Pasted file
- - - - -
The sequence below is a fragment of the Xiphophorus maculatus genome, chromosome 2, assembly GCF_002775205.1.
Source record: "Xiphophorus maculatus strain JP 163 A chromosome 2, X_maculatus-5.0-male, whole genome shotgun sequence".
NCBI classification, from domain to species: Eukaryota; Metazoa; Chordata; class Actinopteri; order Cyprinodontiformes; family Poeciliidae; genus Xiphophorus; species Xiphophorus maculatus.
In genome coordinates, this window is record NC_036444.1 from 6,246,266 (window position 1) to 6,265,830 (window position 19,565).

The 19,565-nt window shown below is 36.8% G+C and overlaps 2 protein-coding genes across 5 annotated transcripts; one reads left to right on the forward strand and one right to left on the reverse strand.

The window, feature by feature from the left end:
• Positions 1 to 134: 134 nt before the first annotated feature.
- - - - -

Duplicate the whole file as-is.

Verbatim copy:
The sequence below is a fragment of the Xiphophorus maculatus genome, chromosome 2, assembly GCF_002775205.1.
Source record: "Xiphophorus maculatus strain JP 163 A chromosome 2, X_maculatus-5.0-male, whole genome shotgun sequence".
NCBI classification, from domain to species: Eukaryota; Metazoa; Chordata; class Actinopteri; order Cyprinodontiformes; family Poeciliidae; genus Xiphophorus; species Xiphophorus maculatus.
In genome coordinates, this window is record NC_036444.1 from 6,246,266 (window position 1) to 6,265,830 (window position 19,565).

The 19,565-nt window shown below is 36.8% G+C and overlaps 2 protein-coding genes across 5 annotated transcripts; one reads left to right on the forward strand and one right to left on the reverse strand.

The window, feature by feature from the left end:
• Positions 1 to 134: 134 nt before the first annotated feature.